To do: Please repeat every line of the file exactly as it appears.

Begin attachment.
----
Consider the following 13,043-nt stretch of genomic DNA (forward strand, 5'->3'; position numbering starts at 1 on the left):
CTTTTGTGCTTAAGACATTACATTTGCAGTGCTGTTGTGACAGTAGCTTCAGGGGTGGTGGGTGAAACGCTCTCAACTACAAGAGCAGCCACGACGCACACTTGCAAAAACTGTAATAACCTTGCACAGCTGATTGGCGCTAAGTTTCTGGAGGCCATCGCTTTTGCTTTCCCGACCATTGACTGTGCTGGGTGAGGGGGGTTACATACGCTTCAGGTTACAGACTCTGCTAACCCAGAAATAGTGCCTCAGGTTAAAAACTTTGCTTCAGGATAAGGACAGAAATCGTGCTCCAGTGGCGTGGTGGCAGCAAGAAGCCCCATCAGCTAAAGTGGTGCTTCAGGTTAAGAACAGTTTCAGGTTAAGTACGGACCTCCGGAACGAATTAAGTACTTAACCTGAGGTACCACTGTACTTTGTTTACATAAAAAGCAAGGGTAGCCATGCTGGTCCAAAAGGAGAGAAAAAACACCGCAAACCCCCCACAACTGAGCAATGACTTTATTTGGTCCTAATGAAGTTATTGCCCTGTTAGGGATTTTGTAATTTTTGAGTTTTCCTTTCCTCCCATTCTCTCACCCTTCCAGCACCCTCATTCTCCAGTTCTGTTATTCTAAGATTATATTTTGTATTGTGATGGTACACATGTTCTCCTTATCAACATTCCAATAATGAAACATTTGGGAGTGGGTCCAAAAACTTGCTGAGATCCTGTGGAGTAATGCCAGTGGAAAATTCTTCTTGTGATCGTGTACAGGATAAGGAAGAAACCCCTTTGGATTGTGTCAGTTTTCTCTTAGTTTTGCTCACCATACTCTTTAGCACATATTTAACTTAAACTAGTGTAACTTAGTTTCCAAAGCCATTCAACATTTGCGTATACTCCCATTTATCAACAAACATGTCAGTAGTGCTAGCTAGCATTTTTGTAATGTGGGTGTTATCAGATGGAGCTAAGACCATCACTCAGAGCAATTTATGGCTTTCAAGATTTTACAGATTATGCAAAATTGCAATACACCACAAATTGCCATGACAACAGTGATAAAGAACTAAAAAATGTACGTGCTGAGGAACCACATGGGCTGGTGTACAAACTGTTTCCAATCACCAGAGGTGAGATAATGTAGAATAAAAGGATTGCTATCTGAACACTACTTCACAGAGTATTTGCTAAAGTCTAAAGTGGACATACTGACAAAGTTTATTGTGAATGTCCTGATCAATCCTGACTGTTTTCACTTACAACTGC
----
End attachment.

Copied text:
Consider the following 13,043-nt stretch of genomic DNA (forward strand, 5'->3'; position numbering starts at 1 on the left):
CTTTTGTGCTTAAGACATTACATTTGCAGTGCTGTTGTGACAGTAGCTTCAGGGGTGGTGGGTGAAACGCTCTCAACTACAAGAGCAGCCACGACGCACACTTGCAAAAACTGTAATAACCTTGCACAGCTGATTGGCGCTAAGTTTCTGGAGGCCATCGCTTTTGCTTTCCCGACCATTGACTGTGCTGGGTGAGGGGGGTTACATACGCTTCAGGTTACAGACTCTGCTAACCCAGAAATAGTGCCTCAGGTTAAAAACTTTGCTTCAGGATAAGGACAGAAATCGTGCTCCAGTGGCGTGGTGGCAGCAAGAAGCCCCATCAGCTAAAGTGGTGCTTCAGGTTAAGAACAGTTTCAGGTTAAGTACGGACCTCCGGAACGAATTAAGTACTTAACCTGAGGTACCACTGTACTTTGTTTACATAAAAAGCAAGGGTAGCCATGCTGGTCCAAAAGGAGAGAAAAAACACCGCAAACCCCCCACAACTGAGCAATGACTTTATTTGGTCCTAATGAAGTTATTGCCCTGTTAGGGATTTTGTAATTTTTGAGTTTTCCTTTCCTCCCATTCTCTCACCCTTCCAGCACCCTCATTCTCCAGTTCTGTTATTCTAAGATTATATTTTGTATTGTGATGGTACACATGTTCTCCTTATCAACATTCCAATAATGAAACATTTGGGAGTGGGTCCAAAAACTTGCTGAGATCCTGTGGAGTAATGCCAGTGGAAAATTCTTCTTGTGATCGTGTACAGGATAAGGAAGAAACCCCTTTGGATTGTGTCAGTTTTCTCTTAGTTTTGCTCACCATACTCTTTAGCACATATTTAACTTAAACTAGTGTAACTTAGTTTCCAAAGCCATTCAACATTTGCGTATACTCCCATTTATCAACAAACATGTCAGTAGTGCTAGCTAGCATTTTTGTAATGTGGGTGTTATCAGATGGAGCTAAGACCATCACTCAGAGCAATTTATGGCTTTCAAGATTTTACAGATTATGCAAAATTGCAATACACCACAAATTGCCATGACAACAGTGATAAAGAACTAAAAAATGTACGTGCTGAGGAACCACATGGGCTGGTGTACAAACTGTTTCCAATCACCAGAGGTGAGATAATGTAGAATAAAAGGATTGCTATCTGAACACTACTTCACAGAGTATTTGCTAAAGTCTAAAGTGGACATACTGACAAAGTTTATTGTGAATGTCCTGATCAATCCTGACTGTTTTCACTTACAACTGC